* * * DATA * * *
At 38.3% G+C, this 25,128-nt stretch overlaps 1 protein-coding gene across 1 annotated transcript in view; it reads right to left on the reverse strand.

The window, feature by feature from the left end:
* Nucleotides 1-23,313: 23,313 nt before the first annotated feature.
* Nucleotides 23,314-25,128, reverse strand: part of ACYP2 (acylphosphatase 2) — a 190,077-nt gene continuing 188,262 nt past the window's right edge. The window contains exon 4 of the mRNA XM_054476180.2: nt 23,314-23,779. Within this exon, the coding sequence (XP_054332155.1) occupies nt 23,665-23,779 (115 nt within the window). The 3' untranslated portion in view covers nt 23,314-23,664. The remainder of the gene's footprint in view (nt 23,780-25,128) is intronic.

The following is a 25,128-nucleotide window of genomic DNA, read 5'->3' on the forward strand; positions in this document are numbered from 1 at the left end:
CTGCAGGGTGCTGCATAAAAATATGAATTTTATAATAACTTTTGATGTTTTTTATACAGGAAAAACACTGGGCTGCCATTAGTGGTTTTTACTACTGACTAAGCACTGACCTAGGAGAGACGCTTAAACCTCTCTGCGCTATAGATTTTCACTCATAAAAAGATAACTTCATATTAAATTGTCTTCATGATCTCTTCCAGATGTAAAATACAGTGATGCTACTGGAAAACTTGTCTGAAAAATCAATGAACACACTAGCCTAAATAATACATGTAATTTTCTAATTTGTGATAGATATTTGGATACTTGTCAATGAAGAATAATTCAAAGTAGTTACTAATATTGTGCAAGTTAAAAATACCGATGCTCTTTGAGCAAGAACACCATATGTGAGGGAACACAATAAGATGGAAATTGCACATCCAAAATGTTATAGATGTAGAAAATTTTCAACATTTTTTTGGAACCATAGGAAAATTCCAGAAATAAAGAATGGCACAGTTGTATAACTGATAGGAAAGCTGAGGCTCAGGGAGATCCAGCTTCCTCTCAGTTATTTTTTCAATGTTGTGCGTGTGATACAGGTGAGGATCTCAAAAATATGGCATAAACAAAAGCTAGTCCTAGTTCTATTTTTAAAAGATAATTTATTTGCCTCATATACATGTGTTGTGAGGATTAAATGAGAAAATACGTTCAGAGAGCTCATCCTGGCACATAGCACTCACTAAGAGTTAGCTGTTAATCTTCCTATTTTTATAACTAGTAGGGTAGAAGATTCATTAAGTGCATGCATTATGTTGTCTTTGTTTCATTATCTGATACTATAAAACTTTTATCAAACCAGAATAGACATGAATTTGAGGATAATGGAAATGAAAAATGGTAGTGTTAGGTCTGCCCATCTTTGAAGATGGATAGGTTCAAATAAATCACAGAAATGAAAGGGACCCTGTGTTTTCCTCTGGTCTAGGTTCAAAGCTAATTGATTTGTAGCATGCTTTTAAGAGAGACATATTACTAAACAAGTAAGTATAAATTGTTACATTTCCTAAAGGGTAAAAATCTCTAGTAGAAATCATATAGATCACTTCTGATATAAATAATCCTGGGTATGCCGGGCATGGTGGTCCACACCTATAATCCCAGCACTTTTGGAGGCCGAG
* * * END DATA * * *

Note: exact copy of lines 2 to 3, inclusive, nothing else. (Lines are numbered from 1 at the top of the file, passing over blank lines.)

The window, feature by feature from the left end:
* Nucleotides 1-23,313: 23,313 nt before the first annotated feature.